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Hoop Dreams Close To Reality For 13-Year-Old


Swish. Swish…

That’s the sound of a perfectly executed free throw as the basketball cuts a graceful, 15-foot arc and then rips through the netting hooked to an 18-inch metal hoop.


That’s what you usually hear when a 13-year-old machine named Sara Steblaj is shooting.

Sadly, the typical Clark free throw sounds more like a drunk tumbling down several flights of stairs:

“Oof. Clonk! Thud.”

In a moment of true March madness, I challenged young Sara to a free throw duel on her home outdoor court.

I’d be better off asking the computer Deep Blue to play chess. This Spokane Valley seventh-grader ran over me like Bloomsday tramples the finish line at Spokane Falls Boulevard.

Sara was cooler than the unseasonably chilly weather. She stepped up to the line and calmly pumped in 22 of 25. An incredible 88 percent.

Alas, there will be no lucrative Air Clark sneaker contract in my future. After making a scant three of my first 10 attempts, I rallied to finish with a mediocre 11 of 25 (44 percent).

The only thing missing was annoying basketball announcer Dick Vitale screaming, “The kid clobbers the Coot. The kid clobbers the Coot.

“Unbelievable, baaabeeeeee!!!”

Actually, it’s quite believable.

Dead-eye Sara is one of the country’s best free-throw shooters in her age group.

After whupping her hotshot peers in district, state and regional competition, she will head to Springfield, Mass., in May to the Elks National Free Throw Hoop Shoot.

This will be her second trip to the finals. Last year, Sara placed third in the nation. She tied with two other girls who shot 23 of 25 (92 percent), but then lost to both in tie-breakers.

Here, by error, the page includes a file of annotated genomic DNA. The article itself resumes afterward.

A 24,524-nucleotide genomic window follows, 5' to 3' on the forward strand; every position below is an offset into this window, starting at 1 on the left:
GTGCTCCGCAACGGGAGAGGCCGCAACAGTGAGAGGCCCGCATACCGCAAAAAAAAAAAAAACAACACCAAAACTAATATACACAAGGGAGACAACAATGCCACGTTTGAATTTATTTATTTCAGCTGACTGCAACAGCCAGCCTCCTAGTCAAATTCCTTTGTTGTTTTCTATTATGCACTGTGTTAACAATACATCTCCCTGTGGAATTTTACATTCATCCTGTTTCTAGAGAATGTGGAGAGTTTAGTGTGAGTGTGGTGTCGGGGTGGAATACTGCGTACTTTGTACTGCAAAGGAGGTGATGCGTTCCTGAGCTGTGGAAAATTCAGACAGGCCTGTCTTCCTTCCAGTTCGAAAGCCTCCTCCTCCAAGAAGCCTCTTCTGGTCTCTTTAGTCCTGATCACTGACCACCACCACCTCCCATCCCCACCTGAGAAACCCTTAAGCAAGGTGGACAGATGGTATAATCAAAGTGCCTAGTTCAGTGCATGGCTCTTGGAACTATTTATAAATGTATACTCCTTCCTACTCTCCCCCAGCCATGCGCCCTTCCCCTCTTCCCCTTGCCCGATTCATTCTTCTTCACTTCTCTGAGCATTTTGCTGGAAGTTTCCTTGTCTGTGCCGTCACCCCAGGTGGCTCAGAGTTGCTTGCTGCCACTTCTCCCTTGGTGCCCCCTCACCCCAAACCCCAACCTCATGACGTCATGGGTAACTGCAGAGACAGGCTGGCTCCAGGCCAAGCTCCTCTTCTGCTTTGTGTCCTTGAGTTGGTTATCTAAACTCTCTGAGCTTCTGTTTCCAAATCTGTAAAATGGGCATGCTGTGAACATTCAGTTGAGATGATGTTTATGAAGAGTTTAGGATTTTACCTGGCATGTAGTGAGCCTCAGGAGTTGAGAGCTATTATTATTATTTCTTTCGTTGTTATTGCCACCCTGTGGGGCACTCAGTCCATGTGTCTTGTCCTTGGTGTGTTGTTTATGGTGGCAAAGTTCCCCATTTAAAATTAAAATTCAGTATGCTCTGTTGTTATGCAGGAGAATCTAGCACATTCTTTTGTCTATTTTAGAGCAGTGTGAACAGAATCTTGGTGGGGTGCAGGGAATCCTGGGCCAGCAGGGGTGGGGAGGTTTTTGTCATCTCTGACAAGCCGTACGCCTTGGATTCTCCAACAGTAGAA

Here’s a sobering statistic: John Stockton, Spokane’s Mr. Basketball, is only an 84 percent free-throw shooter.

“I don’t know how she does it,” says Sara’s dad, Jim, a contractor who made an all-state team playing basketball for University High in the early 1960s. “I entered the (free-throw) contest 30-some years ago and didn’t make it out of the city.”

There are, of course, plenty of fine shooters dribbling about the nation’s courts.

Sara’s twin sister, Lindsey, for example, is a terrific young player. The twins are two major reasons their Horizon Junior High team went undefeated. The girls also play for unbeaten Nothin’ But Net, an AAU team.

But Lindsey doesn’t share her sister’s love of tension-packed free-throw shootouts.

Sara is one of those rare individuals blessed with a cool head to match her hot hand.

She’s incredibly focused. Relentless. The more pressure, the better this braces-wearing, 4.0 student performs.

“Sara always warms up slow,” says her mom, Kathy, a high school counselor. “We watch her, thinking, ‘Oh, no,’ but then she steps up and beats them all.”

Even Sara can’t explain it.

“I like pressure,” she says. “At the nationals I was really nervous, but then I shot the best I ever have.”

How good is she?

Well, nearly 3 million boys and girls - ages 8 to 13 - from all 50 states participate each year in the Elks Hoop Shoot. Contests eventually boil this huge number down to a deft dozen in each age and sex bracket.

Sara has a great shot at becoming Spokane’s first Hoop Shoot champ. The contest was founded more than 40 years ago by Corvallis, Ore., Elks member Frank Hise.

Only champions get their names enshrined in the Basketball Hall of Fame. “That’s what I want,” says a determined Sara, who practices nearly every day.

After being thoroughly drubbed, I gave this kid a few words in the spirit of true sportsmanship.

“Next time, I’ll arm wrestle you.”

Sara was cool as ever. “I’ll beat you at that, too,” she vowed.

, DataTimes

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